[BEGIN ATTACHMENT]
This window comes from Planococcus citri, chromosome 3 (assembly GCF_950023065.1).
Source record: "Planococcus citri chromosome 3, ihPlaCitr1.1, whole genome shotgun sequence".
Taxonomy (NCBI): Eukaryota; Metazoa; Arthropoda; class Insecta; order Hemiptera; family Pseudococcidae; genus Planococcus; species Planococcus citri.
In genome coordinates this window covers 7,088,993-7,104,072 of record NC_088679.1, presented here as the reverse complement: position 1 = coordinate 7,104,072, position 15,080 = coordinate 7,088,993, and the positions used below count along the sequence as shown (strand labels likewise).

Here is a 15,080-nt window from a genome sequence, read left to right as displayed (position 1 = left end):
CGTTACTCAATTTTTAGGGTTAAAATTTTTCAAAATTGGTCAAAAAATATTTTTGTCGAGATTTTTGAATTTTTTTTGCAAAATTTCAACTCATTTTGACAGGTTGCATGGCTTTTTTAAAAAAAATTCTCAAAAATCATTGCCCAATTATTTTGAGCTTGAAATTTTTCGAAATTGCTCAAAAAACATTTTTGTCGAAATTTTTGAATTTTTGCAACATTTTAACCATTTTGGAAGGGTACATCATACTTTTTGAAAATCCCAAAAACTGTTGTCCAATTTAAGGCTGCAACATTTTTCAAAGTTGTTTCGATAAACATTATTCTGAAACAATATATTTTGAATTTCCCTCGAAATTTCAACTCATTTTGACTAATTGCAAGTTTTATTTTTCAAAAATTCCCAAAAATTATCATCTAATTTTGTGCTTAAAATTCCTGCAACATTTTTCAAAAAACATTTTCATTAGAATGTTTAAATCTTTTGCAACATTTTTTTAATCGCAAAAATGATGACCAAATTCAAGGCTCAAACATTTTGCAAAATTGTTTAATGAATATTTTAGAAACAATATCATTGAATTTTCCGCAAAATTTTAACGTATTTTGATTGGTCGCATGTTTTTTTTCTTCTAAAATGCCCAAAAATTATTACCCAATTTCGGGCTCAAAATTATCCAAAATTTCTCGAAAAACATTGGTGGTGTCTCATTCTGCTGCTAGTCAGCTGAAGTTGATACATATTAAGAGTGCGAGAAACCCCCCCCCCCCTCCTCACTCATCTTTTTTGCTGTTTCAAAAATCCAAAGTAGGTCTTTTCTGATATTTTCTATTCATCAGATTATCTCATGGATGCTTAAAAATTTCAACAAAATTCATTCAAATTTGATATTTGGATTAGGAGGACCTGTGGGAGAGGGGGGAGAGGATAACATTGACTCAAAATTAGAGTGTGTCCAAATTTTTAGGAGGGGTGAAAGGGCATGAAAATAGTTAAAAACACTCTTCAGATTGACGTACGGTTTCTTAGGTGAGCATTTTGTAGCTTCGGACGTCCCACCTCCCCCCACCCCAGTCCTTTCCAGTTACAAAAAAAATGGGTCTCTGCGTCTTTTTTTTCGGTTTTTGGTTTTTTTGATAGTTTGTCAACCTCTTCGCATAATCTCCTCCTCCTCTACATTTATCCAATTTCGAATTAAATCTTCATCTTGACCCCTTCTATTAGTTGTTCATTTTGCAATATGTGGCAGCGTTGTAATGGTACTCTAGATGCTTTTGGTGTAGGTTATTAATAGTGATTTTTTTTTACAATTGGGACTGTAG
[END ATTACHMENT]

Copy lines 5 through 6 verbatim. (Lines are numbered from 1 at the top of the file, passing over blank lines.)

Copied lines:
Here is a 15,080-nt window from a genome sequence, read left to right as displayed (position 1 = left end):
CGTTACTCAATTTTTAGGGTTAAAATTTTTCAAAATTGGTCAAAAAATATTTTTGTCGAGATTTTTGAATTTTTTTTGCAAAATTTCAACTCATTTTGACAGGTTGCATGGCTTTTTTAAAAAAAATTCTCAAAAATCATTGCCCAATTATTTTGAGCTTGAAATTTTTCGAAATTGCTCAAAAAACATTTTTGTCGAAATTTTTGAATTTTTGCAACATTTTAACCATTTTGGAAGGGTACATCATACTTTTTGAAAATCCCAAAAACTGTTGTCCAATTTAAGGCTGCAACATTTTTCAAAGTTGTTTCGATAAACATTATTCTGAAACAATATATTTTGAATTTCCCTCGAAATTTCAACTCATTTTGACTAATTGCAAGTTTTATTTTTCAAAAATTCCCAAAAATTATCATCTAATTTTGTGCTTAAAATTCCTGCAACATTTTTCAAAAAACATTTTCATTAGAATGTTTAAATCTTTTGCAACATTTTTTTAATCGCAAAAATGATGACCAAATTCAAGGCTCAAACATTTTGCAAAATTGTTTAATGAATATTTTAGAAACAATATCATTGAATTTTCCGCAAAATTTTAACGTATTTTGATTGGTCGCATGTTTTTTTTCTTCTAAAATGCCCAAAAATTATTACCCAATTTCGGGCTCAAAATTATCCAAAATTTCTCGAAAAACATTGGTGGTGTCTCATTCTGCTGCTAGTCAGCTGAAGTTGATACATATTAAGAGTGCGAGAAACCCCCCCCCCCCTCCTCACTCATCTTTTTTGCTGTTTCAAAAATCCAAAGTAGGTCTTTTCTGATATTTTCTATTCATCAGATTATCTCATGGATGCTTAAAAATTTCAACAAAATTCATTCAAATTTGATATTTGGATTAGGAGGACCTGTGGGAGAGGGGGGAGAGGATAACATTGACTCAAAATTAGAGTGTGTCCAAATTTTTAGGAGGGGTGAAAGGGCATGAAAATAGTTAAAAACACTCTTCAGATTGACGTACGGTTTCTTAGGTGAGCATTTTGTAGCTTCGGACGTCCCACCTCCCCCCACCCCAGTCCTTTCCAGTTACAAAAAAAATGGGTCTCTGCGTCTTTTTTTTCGGTTTTTGGTTTTTTTGATAGTTTGTCAACCTCTTCGCATAATCTCCTCCTCCTCTACATTTATCCAATTTCGAATTAAATCTTCATCTTGACCCCTTCTATTAGTTGTTCATTTTGCAATATGTGGCAGCGTTGTAATGGTACTCTAGATGCTTTTGGTGTAGGTTATTAATAGTGATTTTTTTTTACAATTGGGACTGTAG